Turks are set to sell foreign currency holdings, boost lira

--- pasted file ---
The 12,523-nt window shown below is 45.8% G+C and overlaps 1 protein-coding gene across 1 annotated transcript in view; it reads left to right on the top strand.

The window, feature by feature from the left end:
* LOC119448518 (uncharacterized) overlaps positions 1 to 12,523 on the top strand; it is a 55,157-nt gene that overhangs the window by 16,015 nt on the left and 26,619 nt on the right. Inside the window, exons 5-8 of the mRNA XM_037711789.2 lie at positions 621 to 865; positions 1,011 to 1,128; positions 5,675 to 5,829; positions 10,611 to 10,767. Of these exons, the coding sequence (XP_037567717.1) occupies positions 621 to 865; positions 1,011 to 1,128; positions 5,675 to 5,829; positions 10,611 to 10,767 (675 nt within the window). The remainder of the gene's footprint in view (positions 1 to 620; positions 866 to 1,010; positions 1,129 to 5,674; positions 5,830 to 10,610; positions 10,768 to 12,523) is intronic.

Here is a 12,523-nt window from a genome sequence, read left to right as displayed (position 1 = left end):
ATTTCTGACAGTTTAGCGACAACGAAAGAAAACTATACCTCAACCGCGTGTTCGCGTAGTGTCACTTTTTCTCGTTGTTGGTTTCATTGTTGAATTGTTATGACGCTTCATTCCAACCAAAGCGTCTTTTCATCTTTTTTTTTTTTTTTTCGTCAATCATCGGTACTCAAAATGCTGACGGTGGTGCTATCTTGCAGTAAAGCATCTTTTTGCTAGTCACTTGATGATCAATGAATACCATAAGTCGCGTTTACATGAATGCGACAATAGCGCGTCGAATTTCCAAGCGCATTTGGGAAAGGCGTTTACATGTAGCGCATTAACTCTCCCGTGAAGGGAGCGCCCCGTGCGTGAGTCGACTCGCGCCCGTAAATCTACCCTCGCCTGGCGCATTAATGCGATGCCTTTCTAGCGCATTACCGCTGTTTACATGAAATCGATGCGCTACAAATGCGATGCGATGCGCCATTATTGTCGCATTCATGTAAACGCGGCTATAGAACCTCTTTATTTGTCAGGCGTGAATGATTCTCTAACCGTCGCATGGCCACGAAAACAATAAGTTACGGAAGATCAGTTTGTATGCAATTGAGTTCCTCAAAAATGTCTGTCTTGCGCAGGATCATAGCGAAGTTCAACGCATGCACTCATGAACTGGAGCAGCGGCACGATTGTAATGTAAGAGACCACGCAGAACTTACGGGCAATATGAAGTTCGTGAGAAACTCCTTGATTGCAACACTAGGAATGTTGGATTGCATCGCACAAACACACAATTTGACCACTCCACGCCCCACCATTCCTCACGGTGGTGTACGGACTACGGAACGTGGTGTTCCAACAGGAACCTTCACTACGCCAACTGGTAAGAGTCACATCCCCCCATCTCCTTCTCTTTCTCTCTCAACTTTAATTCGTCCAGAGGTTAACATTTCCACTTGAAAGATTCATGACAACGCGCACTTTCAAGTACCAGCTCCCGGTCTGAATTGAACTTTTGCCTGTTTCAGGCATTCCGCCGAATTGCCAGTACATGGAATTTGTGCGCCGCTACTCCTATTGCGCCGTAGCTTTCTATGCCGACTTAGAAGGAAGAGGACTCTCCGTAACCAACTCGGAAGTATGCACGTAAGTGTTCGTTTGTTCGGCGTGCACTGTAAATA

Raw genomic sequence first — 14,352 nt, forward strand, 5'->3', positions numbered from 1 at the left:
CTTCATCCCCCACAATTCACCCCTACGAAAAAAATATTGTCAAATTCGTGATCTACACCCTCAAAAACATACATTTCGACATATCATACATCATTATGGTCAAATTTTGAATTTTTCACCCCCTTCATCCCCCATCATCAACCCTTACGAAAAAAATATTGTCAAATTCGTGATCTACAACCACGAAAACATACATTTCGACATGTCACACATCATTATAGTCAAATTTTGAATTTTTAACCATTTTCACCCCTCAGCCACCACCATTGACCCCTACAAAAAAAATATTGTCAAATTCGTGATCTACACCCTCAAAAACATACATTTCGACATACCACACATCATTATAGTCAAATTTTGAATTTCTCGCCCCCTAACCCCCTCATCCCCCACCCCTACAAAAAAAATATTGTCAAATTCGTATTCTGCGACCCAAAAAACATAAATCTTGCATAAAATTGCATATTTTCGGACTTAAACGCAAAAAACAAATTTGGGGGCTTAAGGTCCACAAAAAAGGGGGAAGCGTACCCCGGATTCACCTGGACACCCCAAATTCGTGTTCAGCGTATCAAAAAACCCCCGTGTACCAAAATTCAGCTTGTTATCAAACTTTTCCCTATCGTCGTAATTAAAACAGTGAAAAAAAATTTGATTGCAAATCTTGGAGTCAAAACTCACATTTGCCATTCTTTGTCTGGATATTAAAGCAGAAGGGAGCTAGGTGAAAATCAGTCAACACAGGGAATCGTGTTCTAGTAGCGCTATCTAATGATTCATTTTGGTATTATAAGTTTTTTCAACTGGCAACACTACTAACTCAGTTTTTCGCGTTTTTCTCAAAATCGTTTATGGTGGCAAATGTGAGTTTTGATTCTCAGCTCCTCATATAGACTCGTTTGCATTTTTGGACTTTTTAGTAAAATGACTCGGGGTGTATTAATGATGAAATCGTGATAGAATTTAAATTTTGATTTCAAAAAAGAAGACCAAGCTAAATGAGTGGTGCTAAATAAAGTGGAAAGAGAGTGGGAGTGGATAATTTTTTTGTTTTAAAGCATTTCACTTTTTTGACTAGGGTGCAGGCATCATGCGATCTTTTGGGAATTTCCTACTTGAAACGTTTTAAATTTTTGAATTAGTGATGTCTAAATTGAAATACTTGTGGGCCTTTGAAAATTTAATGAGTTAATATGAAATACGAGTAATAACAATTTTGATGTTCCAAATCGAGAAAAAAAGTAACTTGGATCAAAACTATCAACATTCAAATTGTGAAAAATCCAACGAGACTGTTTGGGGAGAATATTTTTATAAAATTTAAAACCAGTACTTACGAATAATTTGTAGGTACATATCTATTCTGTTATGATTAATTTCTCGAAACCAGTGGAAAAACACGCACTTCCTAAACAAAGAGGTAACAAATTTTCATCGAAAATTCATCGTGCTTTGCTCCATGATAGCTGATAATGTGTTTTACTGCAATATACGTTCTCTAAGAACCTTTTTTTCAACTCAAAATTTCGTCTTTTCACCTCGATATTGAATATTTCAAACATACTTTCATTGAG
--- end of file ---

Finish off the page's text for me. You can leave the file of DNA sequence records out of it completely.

ISTANBUL – Turks are holding onto record amounts of foreign exchange, a traditional response to uncertainty, but if Turkey’s presidential election goes smoothly, they are expected to start selling some of it, strengthening the lira. The lira has risen 13 percent since the end of last year, as risk-hungry investors have bought it to benefit from one of the highest real interest rates in emerging markets. The currency received a boost from the July 22 election victory of the pro-business Justice and Development Party (AKP). But the party now has to elect a president and its official candidate, Foreign Minister Abdullah Gul, could stir tension by irking the secular establishment, including the army. The AKP’s last attempt to elect Gul, an ex-Islamist, ended in political crisis and early parliamentary polls. But the lira keeps firming and investors say if the election this month or next goes smoothly, the lira will rise further. A 25 percent slide in the currency last May and June added to locals’ traditional lack of faith in the lira and Turkish companies, which have increased their levels of foreign debt in the last three years, upped their holdings of foreign currency to make sure they can pay off that debt. Central bank data showed last week that Turks held $90.467 billion in foreign exchange deposits as of July 27, down from a record $91.882 billion a week earlier. At the end of 2005, that figure was $59.8 billion, rising to $75.78 billion at the end of 2006. «With the idea that after the presidential election the political risks will be over and the expectation that the government, having come out of the elections strong and signaling reform, will manage things well, we could go into a reverse currency substitution process,» said Murat Ulgen, economist at HSBC. «The most important risk here is global volatility but until now global volatility has been used as an opportunity to buy lira,» he added. Central bank watched Faced with increased foreign exchange liquidity, the central bank has increased the maximum amount of dollars it buys at its daily auctions and economists said it could further use such instruments to combat continuing strength. «If there is a fast currency substitution process it will create a serious sterilization problem for the central bank,» said Raymond James economist Ozgur Altug, adding it could lengthen the maturity of current instruments or use reverse currency swaps. He sees de-dollarization sending the lira to 1.22 in the midterm, and if that level is broken, then to 1.11. A fast switch by locals into lira could also put pressure on the central bank to cut rates as benchmark borrowing rates of 17.50 percent are the main reason for lira strength. Garanti Bank’s head of economic research, Ali Ihsan Gelberi, said positions were likely to be unwound gradually but, if not, the central bank will likely have to create new instruments. «If the rise (in FX deposits) seen this year is unwound, it won’t cause a problem, but if it goes back to the levels seen before May last year, it could be a problem,» he said. «But if they are unwound quickly, the lira will strengthen quickly and pressure on the bank to cut rates will increase… so the central bank could be forced to create new instruments.»